HL Deb 11 May 1843 vol 69 cc174-5
Lord Brougham

said, that it was necessary for him to correct a gross misrepresentation concerning a noble Friend of his, formerly Lord Althorp, who had been referred to on that question which was so ably brought before their Lordships by the noble Earl (the Earl of Roden) on Tuesday evening. It had been represented, that his noble Friend had declared, that if all the Irish Members were for the repeal of the union, he should be for granting that repeal; that was to say, assenting to the dismemberment of the empire. Never was there a more entire or a more gross misrepresentation, and he had the authority of his noble Friend himself, who was unable to attend in his place, to say so. He should be sorry, after hearing such a statement, that a single day should pass without setting it right. It implied that his noble Friend had tempted the Irish Members to come over to the repeal by holding out to them the hope of succeeding in such a detestable, if not grossly absurd scheme. It was almost impossible to conceive how such a fancy came into existence; but as there was generally some foundation for every such fabrication, bow-ever false, in this ease the foundation was this—Some hon. Member, when his noble Friend had made the declaration that civil war itself would be preferable to the dismemberment and destruction of the empire —some hon. Member had put the case, that supposing all the Irish Members were favourable to the repeal, and asked what his noble Friend would do then? His noble Friend had given the only answer which a statesman could give to such an absurd question. His noble Friend had said, he would wait till that time came, and then be Would tell the hon. Member what he would do. His noble Friend probably remembered what happened as to the union with Scotland. Ten years after the union with that country, the Scotch Members had voted for the repeal of the union. It happened, that they were aggrieved by some tax. [The Lord Chancellor: " The malt-tax."] And they thought it right to vote for the repeal of the union. But if all the Irish Members were, on account of the Poor-law, or on any other account, to imitate the Scotch Members on Lord Seaford's motion, and vote for the repeal of the union, the consequence would be that all the English, Welsh, and Scotch would only stand more firmly together, to preserve unimpaired the integrity of the empire.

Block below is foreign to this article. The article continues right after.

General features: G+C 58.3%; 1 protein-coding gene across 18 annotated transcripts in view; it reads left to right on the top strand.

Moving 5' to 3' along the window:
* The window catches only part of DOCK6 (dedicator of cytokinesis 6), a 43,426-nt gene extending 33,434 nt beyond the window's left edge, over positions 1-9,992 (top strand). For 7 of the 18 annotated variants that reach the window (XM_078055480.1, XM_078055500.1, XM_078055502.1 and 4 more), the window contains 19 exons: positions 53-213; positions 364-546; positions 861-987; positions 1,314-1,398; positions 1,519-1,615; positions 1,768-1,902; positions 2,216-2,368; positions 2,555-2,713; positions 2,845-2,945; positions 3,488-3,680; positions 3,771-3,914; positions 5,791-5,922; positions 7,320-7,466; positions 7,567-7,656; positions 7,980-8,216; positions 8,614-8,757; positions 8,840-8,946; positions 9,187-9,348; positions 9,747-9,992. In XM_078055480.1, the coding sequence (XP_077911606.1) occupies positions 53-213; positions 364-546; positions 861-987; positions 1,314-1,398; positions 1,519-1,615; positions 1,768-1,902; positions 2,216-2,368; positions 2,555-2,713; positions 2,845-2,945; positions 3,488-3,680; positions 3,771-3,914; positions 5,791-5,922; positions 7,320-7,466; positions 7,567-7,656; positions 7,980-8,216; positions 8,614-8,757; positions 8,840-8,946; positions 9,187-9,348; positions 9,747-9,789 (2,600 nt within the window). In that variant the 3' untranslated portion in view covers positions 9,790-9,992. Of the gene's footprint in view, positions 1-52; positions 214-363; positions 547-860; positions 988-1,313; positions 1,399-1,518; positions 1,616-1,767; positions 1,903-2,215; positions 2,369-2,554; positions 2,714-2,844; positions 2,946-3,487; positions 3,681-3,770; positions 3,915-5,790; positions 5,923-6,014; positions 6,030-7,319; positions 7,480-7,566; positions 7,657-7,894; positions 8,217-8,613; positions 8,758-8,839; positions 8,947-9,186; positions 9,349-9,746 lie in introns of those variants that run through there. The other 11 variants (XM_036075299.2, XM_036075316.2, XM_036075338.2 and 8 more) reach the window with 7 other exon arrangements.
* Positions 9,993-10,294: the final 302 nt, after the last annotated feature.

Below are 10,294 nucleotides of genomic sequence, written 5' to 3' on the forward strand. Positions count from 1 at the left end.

Lord Campbell

agreed with all the sentiments of his noble and learned Friend, but he rose to set him right on an historical fact. The Repeal of the Union with Scotland had been moved in that House, and lost by only a majority of one.

The Earl of Wicklow

said, that nobody in his senses could suppose that Lord Althorp had ever given so absurd an answer.

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